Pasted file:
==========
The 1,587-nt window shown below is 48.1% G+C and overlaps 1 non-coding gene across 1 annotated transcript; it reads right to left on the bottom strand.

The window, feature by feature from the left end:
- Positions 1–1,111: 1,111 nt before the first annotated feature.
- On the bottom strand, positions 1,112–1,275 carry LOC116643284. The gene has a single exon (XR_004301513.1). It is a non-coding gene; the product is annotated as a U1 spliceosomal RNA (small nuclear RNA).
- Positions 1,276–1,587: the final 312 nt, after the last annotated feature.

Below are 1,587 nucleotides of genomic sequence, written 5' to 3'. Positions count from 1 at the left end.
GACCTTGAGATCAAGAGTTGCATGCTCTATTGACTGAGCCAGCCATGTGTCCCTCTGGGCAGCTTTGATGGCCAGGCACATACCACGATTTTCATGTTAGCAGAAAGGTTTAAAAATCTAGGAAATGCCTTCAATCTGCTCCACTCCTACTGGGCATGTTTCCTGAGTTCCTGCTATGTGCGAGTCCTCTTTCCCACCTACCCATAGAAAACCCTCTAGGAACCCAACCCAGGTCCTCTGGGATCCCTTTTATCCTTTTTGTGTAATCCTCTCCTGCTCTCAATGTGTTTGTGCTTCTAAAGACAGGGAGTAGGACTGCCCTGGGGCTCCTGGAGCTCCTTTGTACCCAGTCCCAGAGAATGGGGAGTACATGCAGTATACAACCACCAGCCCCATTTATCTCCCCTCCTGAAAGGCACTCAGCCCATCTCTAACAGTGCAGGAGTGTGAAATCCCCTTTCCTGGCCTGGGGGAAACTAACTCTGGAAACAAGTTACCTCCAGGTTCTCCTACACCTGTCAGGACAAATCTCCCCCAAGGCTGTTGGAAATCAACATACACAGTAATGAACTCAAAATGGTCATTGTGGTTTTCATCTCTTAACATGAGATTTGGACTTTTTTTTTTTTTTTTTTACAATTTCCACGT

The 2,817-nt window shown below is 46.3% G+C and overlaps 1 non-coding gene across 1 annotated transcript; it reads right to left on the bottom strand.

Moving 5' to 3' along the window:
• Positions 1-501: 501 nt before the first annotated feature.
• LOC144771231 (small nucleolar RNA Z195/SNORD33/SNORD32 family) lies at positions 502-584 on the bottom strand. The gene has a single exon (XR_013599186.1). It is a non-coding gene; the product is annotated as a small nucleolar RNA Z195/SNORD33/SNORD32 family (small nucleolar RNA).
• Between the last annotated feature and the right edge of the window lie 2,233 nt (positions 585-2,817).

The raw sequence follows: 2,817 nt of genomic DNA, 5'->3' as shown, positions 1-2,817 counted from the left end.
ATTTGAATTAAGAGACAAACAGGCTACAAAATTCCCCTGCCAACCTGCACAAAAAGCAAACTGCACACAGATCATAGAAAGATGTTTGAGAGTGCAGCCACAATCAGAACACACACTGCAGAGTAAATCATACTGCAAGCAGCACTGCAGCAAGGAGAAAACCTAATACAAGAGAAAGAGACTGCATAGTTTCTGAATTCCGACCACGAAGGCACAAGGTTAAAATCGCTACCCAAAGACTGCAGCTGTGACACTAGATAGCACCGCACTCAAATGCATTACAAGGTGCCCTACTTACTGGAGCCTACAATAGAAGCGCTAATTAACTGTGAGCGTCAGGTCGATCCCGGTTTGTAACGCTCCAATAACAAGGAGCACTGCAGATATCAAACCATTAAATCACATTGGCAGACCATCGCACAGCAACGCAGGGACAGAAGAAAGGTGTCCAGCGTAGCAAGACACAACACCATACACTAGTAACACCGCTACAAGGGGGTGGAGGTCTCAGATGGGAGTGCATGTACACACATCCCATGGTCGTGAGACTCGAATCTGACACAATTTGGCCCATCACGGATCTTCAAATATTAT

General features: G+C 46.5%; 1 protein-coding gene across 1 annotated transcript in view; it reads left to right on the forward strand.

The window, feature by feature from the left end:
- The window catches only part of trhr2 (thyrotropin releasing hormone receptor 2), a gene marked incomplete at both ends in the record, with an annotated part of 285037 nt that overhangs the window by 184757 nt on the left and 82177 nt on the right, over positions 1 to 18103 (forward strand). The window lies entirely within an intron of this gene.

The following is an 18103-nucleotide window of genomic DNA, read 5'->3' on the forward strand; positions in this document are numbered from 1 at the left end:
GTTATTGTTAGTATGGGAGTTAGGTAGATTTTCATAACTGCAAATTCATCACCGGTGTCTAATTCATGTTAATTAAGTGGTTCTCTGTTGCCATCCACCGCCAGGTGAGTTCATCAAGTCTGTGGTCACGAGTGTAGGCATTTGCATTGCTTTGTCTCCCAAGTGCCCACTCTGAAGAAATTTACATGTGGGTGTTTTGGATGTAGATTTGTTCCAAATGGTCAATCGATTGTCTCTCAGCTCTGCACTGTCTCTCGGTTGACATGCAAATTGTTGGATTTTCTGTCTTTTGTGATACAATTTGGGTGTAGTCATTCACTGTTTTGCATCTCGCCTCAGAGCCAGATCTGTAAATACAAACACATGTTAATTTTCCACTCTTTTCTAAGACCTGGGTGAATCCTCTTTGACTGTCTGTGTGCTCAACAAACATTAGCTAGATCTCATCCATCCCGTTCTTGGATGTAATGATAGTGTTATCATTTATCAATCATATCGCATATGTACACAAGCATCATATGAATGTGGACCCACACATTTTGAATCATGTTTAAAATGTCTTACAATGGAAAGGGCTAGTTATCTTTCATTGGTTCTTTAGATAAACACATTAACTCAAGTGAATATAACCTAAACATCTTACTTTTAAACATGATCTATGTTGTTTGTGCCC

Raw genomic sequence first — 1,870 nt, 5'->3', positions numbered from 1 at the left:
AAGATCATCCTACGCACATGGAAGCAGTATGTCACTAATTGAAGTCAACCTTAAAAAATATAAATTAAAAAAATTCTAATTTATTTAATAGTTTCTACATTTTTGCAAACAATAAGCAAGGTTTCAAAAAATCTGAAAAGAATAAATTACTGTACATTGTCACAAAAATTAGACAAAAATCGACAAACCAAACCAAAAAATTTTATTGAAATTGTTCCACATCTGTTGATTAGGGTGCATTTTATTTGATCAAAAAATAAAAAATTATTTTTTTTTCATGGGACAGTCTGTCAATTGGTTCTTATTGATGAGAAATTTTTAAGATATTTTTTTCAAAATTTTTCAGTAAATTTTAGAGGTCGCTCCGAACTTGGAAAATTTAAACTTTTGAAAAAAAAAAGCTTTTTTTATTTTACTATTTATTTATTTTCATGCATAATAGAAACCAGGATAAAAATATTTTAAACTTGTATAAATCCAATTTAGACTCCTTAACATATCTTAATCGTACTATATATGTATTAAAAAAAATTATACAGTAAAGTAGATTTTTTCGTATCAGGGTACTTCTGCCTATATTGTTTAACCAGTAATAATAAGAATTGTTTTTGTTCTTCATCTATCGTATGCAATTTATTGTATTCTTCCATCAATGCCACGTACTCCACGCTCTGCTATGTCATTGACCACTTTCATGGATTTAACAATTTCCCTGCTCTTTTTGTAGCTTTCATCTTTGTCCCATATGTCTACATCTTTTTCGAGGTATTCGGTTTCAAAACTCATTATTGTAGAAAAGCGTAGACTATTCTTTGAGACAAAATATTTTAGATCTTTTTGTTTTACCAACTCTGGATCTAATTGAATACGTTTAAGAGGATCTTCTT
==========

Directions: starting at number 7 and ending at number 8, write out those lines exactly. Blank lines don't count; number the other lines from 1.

GACCTTGAGATCAAGAGTTGCATGCTCTATTGACTGAGCCAGCCATGTGTCCCTCTGGGCAGCTTTGATGGCCAGGCACATACCACGATTTTCATGTTAGCAGAAAGGTTTAAAAATCTAGGAAATGCCTTCAATCTGCTCCACTCCTACTGGGCATGTTTCCTGAGTTCCTGCTATGTGCGAGTCCTCTTTCCCACCTACCCATAGAAAACCCTCTAGGAACCCAACCCAGGTCCTCTGGGATCCCTTTTATCCTTTTTGTGTAATCCTCTCCTGCTCTCAATGTGTTTGTGCTTCTAAAGACAGGGAGTAGGACTGCCCTGGGGCTCCTGGAGCTCCTTTGTACCCAGTCCCAGAGAATGGGGAGTACATGCAGTATACAACCACCAGCCCCATTTATCTCCCCTCCTGAAAGGCACTCAGCCCATCTCTAACAGTGCAGGAGTGTGAAATCCCCTTTCCTGGCCTGGGGGAAACTAACTCTGGAAACAAGTTACCTCCAGGTTCTCCTACACCTGTCAGGACAAATCTCCCCCAAGGCTGTTGGAAATCAACATACACAGTAATGAACTCAAAATGGTCATTGTGGTTTTCATCTCTTAACATGAGATTTGGACTTTTTTTTTTTTTTTTTTACAATTTCCACGT

The 2,817-nt window shown below is 46.3% G+C and overlaps 1 non-coding gene across 1 annotated transcript; it reads right to left on the bottom strand.